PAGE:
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Review: Bird Photo Booth

Review: Bird Photo Booth

It’s been an exciting few weeks at my house. Two of my children had graduations, from high school and college, plus I got a chance to try out Bird Photo Booth. Last year, I interviewed Bryson Lovett about his first Kickstarter invention called Bird Photo Booth. His invention intrigued me so much, I bought one and eagerly waited for it to arrive. Before it was delivered, I mentioned it to friends, but I always noticed a kind of puzzled look on their faces, accompanied by a head tilt that let me know they didn’t have a clue what a Bird Photo Booth really was.

I understand, because the thought of a bird flying into a booth and getting four strips of four small photos in return just doesn’t make much sense.

photoBird300pxAfter a more detailed explanation, they seemed to get the idea of my purchase.

The Bird Photo Booth I wrote about last November is designed to hold an iPhone or GoPro, and using Wi-Fi or Bluetooth, you can snap photos remotely of your winged visitors in your backyard from the comfort of your home.

While we don’t have the best backyard for attracting a variety of  birds, we do get our fair share of colorful finches, doves, hummingbirds and a few sparrows.

I set up a few feeders to attract the birds to our yard before the Bird Photo Booth arrived; after all, the  booth will only work if you can attract birds to your backyard.

First, I needed to select an app to remotely take photographs. You do have multiple choices. It can be as simple as pairing your wireless Bluetooth keyboard to snap the shutter using the regular camera app. I chose the Duplicam app for my iPhone 4S. It gives you a live-video view of the birds as you take photos from another iOS device like an iPad.

You need to turn the auto-lock setting on your phone to “never” on the iPhone. This may be a problem if your phone is using email on a business exchange server, which seems to eliminate the “never” option. Make sure to return it to its normal setting when you’re done so your phone is more secure when you’re finished. I did have some problems with my iPhone 4S returning to the lock screen sooner than I wanted. The iPhone seemed to get a little hot after sending continuous video while snapping photos of the birds over Wi-Fi at my house. The same happened with a second iPhone 4S I used.

Any problems taking photos seemed to be technical issues of the iPhone going back to the lock-screen or the GoPro Hero3 occasionally freezing. With these kind of problems you need to reset, which results in scaring the birds away.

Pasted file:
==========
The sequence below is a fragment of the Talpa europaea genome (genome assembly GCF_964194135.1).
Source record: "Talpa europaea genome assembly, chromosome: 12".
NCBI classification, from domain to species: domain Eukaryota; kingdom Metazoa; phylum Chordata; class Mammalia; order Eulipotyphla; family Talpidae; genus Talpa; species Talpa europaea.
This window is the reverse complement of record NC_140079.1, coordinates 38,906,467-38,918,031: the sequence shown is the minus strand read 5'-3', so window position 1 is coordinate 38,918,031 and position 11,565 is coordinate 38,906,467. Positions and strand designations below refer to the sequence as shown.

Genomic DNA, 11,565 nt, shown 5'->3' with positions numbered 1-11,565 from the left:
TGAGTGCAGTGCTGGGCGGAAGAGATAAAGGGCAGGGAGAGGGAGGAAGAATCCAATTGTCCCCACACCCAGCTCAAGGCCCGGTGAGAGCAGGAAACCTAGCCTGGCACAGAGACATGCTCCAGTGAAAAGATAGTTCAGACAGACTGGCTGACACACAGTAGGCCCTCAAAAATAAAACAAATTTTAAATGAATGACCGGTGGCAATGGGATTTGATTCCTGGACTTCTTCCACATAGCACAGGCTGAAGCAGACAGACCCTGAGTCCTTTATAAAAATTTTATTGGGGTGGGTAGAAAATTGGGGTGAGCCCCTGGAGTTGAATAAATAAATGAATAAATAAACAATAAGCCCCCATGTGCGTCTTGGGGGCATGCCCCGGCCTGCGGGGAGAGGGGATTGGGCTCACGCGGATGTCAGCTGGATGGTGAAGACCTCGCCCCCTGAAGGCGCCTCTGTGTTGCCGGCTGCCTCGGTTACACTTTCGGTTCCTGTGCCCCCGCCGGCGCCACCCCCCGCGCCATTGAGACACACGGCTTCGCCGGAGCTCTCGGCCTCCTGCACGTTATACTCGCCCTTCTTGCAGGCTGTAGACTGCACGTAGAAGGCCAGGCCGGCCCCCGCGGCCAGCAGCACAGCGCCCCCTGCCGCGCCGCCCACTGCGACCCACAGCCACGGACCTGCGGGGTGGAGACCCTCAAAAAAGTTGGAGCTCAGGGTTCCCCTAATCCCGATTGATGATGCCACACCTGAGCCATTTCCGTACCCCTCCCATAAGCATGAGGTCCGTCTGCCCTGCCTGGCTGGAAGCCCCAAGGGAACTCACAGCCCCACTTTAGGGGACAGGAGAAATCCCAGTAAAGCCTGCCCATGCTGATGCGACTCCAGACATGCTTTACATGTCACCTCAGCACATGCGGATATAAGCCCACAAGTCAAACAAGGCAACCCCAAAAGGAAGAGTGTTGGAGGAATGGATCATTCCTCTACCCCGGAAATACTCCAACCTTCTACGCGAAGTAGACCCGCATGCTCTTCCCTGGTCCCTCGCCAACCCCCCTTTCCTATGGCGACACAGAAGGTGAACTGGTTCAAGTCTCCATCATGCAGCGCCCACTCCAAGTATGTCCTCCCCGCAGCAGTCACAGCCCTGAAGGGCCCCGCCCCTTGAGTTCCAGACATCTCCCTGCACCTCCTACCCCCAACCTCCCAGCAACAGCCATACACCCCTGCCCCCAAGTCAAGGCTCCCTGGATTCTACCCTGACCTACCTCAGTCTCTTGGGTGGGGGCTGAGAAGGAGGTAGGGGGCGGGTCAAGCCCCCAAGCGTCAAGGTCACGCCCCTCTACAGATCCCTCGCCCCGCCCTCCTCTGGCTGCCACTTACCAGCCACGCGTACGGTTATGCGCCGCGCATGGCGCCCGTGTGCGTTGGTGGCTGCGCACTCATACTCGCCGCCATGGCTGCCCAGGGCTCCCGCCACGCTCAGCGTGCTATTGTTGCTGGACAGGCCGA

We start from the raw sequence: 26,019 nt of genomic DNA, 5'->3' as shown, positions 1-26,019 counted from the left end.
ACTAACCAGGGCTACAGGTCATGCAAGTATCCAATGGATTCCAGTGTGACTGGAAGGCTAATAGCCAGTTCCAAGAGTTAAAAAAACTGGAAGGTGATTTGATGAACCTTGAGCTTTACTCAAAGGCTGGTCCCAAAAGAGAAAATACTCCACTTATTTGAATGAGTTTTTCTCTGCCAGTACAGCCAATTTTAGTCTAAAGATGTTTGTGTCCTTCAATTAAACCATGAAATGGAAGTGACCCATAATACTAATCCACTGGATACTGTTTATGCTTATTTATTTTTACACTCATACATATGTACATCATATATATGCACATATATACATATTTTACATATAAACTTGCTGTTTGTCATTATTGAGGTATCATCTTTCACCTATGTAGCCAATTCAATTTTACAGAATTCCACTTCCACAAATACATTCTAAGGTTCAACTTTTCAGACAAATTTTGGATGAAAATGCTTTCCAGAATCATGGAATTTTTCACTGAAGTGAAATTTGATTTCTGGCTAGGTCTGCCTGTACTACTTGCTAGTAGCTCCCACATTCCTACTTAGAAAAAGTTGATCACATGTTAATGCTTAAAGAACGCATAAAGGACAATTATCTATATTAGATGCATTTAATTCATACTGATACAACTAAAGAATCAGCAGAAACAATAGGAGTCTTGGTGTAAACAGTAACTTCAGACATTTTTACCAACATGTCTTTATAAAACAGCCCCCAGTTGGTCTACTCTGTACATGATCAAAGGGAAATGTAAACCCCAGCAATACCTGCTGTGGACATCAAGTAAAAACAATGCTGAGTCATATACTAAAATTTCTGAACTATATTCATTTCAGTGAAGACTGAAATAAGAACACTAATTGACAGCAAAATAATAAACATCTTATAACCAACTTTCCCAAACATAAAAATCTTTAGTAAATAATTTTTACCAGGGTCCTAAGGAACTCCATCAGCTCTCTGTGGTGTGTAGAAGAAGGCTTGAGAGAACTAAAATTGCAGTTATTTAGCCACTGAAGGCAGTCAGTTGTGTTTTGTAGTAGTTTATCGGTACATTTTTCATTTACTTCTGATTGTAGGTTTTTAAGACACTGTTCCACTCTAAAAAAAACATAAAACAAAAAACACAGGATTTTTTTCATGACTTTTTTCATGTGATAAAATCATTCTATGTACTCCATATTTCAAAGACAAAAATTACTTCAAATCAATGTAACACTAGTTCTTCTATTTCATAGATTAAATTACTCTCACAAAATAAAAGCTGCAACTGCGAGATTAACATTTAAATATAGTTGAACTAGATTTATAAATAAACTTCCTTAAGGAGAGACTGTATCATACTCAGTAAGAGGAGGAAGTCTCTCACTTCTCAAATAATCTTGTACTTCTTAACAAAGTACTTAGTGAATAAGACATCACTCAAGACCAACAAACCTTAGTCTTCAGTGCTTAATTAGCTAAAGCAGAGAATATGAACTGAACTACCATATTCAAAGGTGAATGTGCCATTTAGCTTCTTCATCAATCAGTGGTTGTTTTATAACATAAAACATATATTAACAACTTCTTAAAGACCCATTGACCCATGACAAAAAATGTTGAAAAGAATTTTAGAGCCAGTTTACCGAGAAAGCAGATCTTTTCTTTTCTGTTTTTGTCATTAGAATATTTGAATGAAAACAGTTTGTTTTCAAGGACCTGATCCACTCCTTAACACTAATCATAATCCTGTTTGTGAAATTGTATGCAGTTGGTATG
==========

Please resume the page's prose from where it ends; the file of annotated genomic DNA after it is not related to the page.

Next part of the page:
photoBird1_300pxAlso, this type of constant use uses a lot of battery power. You can run a cord for external power through a small hole next to where you mount it to a tripod.

I did try using my Bluetooth keyboard. It wouldn’t be my first pick because of the short range, plus I couldn’t tell if I was actually taking photographs since the camera phone was in a remote location.

Using the GoPro Hero3 is a great option because of the Wi-Fi remote option to your smartphone app. It gives you a view of the birds in action and gives you complete control of the camera. The video showed great interaction of the birds plus that allowed me to shoot either still frames or video.

The Bird Photo Booth, made from white oak hardwood with a macro lens for a closer focus, sells for $149.99. It’s a nice addition to the garden. It’s well-crafted and it cleans up beautifully after continued visits from some messy birds.

Part of the fun was the challenge of shooting nice bird photographs with your smartphone; the quality of the photos was better than I expected. Of course, you’re not going to compete with a high priced DSLR with a fast telephoto lens. Although, you get a different look because you are shooting a close-up, macro view of the birds. It gives you more of an in-your-face view, since they are facing the lens as they eat.

Since the Bird Photo Booth sits outside our kitchen window in the garden, we use it as a bird feeder because my iPhone spends most of its time out of the booth. It’s tough to answer your phone or play Words With Friends while it’s in the Bird Photo Booth.

One of my favorite photos is of a mother bird feeding her babies. It was taken from our kitchen window while my iPhone was out of the booth.

Just like any great photography, there is a learning curve and the results will impress you and your friends. In fact, you might want to give some prints as gifts. And a Bird Photo Booth might be the perfect present for the photo or bird enthusiast in your life.BabyBirds1-600px

robert.lachman@latimes.com

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Read more reviews and photography tips by Robert Lachmans

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